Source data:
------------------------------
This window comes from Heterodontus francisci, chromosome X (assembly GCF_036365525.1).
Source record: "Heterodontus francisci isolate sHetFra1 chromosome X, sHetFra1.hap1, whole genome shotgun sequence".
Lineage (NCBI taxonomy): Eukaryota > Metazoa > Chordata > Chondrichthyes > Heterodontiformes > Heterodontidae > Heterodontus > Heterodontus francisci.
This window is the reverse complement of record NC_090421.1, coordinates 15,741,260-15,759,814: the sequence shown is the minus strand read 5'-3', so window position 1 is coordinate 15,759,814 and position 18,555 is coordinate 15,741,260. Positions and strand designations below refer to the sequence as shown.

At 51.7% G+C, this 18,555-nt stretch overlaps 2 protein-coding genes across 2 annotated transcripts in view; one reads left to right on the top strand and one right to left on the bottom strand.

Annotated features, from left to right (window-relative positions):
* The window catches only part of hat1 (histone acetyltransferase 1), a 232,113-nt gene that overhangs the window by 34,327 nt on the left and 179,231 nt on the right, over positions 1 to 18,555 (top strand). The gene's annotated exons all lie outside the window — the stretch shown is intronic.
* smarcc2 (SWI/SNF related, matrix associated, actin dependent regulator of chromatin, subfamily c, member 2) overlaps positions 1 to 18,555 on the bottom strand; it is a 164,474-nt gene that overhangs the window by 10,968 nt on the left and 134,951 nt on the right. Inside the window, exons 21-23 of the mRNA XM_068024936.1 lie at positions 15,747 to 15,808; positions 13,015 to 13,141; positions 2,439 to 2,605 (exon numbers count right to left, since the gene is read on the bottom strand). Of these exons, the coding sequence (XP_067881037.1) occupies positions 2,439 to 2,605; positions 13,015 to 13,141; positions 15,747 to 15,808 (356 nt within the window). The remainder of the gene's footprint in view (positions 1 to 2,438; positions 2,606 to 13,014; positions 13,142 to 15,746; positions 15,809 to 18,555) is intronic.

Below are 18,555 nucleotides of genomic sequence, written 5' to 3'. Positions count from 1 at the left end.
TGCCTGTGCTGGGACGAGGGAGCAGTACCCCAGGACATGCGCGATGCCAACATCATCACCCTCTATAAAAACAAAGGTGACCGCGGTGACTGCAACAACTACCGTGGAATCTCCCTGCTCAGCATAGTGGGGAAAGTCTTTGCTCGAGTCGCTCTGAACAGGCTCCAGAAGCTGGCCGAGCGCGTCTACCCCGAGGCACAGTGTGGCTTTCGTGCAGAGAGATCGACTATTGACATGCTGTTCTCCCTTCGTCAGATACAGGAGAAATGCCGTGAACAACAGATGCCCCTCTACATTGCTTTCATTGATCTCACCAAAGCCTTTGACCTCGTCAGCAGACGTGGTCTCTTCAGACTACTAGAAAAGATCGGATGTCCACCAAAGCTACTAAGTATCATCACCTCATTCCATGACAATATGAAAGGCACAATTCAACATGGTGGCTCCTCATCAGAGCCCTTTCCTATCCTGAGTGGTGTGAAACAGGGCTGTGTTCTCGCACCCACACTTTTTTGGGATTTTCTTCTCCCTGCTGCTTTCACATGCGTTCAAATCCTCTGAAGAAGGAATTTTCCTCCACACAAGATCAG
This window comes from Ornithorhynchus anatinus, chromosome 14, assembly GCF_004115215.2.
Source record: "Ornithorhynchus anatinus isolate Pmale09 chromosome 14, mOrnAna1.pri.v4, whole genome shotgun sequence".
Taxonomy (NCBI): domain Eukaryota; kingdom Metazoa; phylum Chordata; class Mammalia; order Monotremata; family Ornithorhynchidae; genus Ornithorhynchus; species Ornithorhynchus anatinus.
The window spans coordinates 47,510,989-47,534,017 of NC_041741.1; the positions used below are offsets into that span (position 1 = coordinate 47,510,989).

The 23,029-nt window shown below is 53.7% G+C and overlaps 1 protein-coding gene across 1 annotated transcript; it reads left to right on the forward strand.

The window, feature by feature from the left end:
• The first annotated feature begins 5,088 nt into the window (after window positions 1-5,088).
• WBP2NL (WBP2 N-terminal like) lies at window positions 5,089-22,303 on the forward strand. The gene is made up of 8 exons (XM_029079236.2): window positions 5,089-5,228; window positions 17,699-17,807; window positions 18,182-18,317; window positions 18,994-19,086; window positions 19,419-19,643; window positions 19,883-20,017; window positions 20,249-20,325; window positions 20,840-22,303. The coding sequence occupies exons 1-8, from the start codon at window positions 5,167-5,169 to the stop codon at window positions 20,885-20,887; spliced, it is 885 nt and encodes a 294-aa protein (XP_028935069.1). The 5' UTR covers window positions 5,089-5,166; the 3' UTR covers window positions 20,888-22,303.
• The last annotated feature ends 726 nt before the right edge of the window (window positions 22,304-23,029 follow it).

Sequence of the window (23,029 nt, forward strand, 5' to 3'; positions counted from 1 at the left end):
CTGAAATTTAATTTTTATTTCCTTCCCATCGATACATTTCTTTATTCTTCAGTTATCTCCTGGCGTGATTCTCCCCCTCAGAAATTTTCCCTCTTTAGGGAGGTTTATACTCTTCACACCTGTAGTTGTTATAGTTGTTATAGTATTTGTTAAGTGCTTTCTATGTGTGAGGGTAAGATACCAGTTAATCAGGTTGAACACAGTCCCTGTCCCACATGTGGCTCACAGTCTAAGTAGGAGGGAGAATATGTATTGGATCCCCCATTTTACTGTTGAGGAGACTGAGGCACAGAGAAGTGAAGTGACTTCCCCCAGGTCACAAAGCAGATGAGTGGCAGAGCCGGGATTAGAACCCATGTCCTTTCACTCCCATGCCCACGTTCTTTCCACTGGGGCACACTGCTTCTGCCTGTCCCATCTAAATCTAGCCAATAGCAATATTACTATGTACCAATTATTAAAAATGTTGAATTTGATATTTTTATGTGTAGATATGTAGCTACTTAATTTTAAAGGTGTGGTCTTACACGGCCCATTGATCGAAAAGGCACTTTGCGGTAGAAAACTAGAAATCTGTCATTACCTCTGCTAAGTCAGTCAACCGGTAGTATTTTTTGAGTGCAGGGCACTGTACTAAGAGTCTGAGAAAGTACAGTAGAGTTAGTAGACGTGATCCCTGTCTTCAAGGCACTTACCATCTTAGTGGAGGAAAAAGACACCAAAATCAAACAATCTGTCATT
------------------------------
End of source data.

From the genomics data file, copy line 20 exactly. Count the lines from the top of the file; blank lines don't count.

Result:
Sequence of the window (23,029 nt, forward strand, 5' to 3'; positions counted from 1 at the left end):